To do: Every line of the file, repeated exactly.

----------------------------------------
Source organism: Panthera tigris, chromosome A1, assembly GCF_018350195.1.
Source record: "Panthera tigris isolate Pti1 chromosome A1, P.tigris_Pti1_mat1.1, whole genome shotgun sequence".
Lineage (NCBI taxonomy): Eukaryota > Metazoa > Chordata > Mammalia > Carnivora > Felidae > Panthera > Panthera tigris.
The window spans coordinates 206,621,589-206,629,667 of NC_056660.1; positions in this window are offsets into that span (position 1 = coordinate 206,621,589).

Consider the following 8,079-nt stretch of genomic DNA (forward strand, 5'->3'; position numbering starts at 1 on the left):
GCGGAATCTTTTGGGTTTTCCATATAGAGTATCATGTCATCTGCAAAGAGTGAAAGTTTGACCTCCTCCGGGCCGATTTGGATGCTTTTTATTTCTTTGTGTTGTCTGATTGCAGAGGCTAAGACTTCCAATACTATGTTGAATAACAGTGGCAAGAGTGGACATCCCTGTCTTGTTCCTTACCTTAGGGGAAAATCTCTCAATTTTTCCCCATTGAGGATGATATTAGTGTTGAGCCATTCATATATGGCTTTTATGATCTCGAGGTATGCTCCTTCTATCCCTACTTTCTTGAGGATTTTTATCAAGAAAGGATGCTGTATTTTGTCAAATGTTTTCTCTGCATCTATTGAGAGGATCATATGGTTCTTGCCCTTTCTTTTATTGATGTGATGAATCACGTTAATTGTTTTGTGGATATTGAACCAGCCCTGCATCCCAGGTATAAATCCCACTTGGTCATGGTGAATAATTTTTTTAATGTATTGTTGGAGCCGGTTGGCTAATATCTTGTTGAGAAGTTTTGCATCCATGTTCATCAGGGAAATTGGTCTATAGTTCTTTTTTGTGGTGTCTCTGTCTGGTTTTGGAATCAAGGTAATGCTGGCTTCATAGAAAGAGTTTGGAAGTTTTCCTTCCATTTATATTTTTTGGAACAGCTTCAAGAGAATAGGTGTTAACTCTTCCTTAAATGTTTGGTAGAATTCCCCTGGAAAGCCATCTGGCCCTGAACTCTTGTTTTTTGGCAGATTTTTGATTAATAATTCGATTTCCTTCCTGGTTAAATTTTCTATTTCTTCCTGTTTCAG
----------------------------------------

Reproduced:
Source organism: Panthera tigris, chromosome A1, assembly GCF_018350195.1.
Source record: "Panthera tigris isolate Pti1 chromosome A1, P.tigris_Pti1_mat1.1, whole genome shotgun sequence".
Lineage (NCBI taxonomy): Eukaryota > Metazoa > Chordata > Mammalia > Carnivora > Felidae > Panthera > Panthera tigris.
The window spans coordinates 206,621,589-206,629,667 of NC_056660.1; positions in this window are offsets into that span (position 1 = coordinate 206,621,589).

Consider the following 8,079-nt stretch of genomic DNA (forward strand, 5'->3'; position numbering starts at 1 on the left):
GCGGAATCTTTTGGGTTTTCCATATAGAGTATCATGTCATCTGCAAAGAGTGAAAGTTTGACCTCCTCCGGGCCGATTTGGATGCTTTTTATTTCTTTGTGTTGTCTGATTGCAGAGGCTAAGACTTCCAATACTATGTTGAATAACAGTGGCAAGAGTGGACATCCCTGTCTTGTTCCTTACCTTAGGGGAAAATCTCTCAATTTTTCCCCATTGAGGATGATATTAGTGTTGAGCCATTCATATATGGCTTTTATGATCTCGAGGTATGCTCCTTCTATCCCTACTTTCTTGAGGATTTTTATCAAGAAAGGATGCTGTATTTTGTCAAATGTTTTCTCTGCATCTATTGAGAGGATCATATGGTTCTTGCCCTTTCTTTTATTGATGTGATGAATCACGTTAATTGTTTTGTGGATATTGAACCAGCCCTGCATCCCAGGTATAAATCCCACTTGGTCATGGTGAATAATTTTTTTAATGTATTGTTGGAGCCGGTTGGCTAATATCTTGTTGAGAAGTTTTGCATCCATGTTCATCAGGGAAATTGGTCTATAGTTCTTTTTTGTGGTGTCTCTGTCTGGTTTTGGAATCAAGGTAATGCTGGCTTCATAGAAAGAGTTTGGAAGTTTTCCTTCCATTTATATTTTTTGGAACAGCTTCAAGAGAATAGGTGTTAACTCTTCCTTAAATGTTTGGTAGAATTCCCCTGGAAAGCCATCTGGCCCTGAACTCTTGTTTTTTGGCAGATTTTTGATTAATAATTCGATTTCCTTCCTGGTTAAATTTTCTATTTCTTCCTGTTTCAG